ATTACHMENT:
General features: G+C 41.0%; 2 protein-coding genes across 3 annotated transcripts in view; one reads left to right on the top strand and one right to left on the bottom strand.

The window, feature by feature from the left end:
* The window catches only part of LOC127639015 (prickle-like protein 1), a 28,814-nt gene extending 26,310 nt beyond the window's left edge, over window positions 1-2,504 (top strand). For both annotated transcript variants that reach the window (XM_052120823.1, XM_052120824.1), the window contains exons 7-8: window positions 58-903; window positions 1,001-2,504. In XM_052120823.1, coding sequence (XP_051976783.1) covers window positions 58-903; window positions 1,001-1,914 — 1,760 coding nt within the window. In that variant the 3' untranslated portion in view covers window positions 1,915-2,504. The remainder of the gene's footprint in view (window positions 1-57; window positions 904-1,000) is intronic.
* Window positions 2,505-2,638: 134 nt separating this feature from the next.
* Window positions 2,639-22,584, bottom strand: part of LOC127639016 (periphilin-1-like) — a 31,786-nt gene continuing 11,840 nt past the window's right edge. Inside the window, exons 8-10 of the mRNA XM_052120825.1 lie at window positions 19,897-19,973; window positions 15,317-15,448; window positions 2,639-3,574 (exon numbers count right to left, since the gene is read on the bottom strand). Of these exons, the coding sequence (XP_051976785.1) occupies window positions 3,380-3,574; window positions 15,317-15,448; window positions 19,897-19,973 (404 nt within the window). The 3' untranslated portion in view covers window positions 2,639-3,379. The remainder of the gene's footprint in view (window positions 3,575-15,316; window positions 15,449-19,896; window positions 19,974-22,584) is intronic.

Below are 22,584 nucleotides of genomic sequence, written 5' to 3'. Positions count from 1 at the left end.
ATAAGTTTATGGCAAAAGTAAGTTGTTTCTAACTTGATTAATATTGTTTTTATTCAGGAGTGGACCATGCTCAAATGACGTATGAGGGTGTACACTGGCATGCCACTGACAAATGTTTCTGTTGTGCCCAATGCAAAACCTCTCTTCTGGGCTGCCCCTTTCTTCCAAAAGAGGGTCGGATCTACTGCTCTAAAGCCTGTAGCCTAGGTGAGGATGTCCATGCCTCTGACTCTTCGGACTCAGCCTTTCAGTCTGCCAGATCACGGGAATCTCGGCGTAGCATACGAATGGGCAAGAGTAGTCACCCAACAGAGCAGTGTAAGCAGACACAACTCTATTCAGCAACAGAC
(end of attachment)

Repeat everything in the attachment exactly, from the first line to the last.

General features: G+C 41.0%; 2 protein-coding genes across 3 annotated transcripts in view; one reads left to right on the top strand and one right to left on the bottom strand.

The window, feature by feature from the left end:
* The window catches only part of LOC127639015 (prickle-like protein 1), a 28,814-nt gene extending 26,310 nt beyond the window's left edge, over window positions 1-2,504 (top strand). For both annotated transcript variants that reach the window (XM_052120823.1, XM_052120824.1), the window contains exons 7-8: window positions 58-903; window positions 1,001-2,504. In XM_052120823.1, coding sequence (XP_051976783.1) covers window positions 58-903; window positions 1,001-1,914 — 1,760 coding nt within the window. In that variant the 3' untranslated portion in view covers window positions 1,915-2,504. The remainder of the gene's footprint in view (window positions 1-57; window positions 904-1,000) is intronic.
* Window positions 2,505-2,638: 134 nt separating this feature from the next.
* Window positions 2,639-22,584, bottom strand: part of LOC127639016 (periphilin-1-like) — a 31,786-nt gene continuing 11,840 nt past the window's right edge. Inside the window, exons 8-10 of the mRNA XM_052120825.1 lie at window positions 19,897-19,973; window positions 15,317-15,448; window positions 2,639-3,574 (exon numbers count right to left, since the gene is read on the bottom strand). Of these exons, the coding sequence (XP_051976785.1) occupies window positions 3,380-3,574; window positions 15,317-15,448; window positions 19,897-19,973 (404 nt within the window). The 3' untranslated portion in view covers window positions 2,639-3,379. The remainder of the gene's footprint in view (window positions 3,575-15,316; window positions 15,449-19,896; window positions 19,974-22,584) is intronic.

Below are 22,584 nucleotides of genomic sequence, written 5' to 3'. Positions count from 1 at the left end.
ATAAGTTTATGGCAAAAGTAAGTTGTTTCTAACTTGATTAATATTGTTTTTATTCAGGAGTGGACCATGCTCAAATGACGTATGAGGGTGTACACTGGCATGCCACTGACAAATGTTTCTGTTGTGCCCAATGCAAAACCTCTCTTCTGGGCTGCCCCTTTCTTCCAAAAGAGGGTCGGATCTACTGCTCTAAAGCCTGTAGCCTAGGTGAGGATGTCCATGCCTCTGACTCTTCGGACTCAGCCTTTCAGTCTGCCAGATCACGGGAATCTCGGCGTAGCATACGAATGGGCAAGAGTAGTCACCCAACAGAGCAGTGTAAGCAGACACAACTCTATTCAGCAACAGAC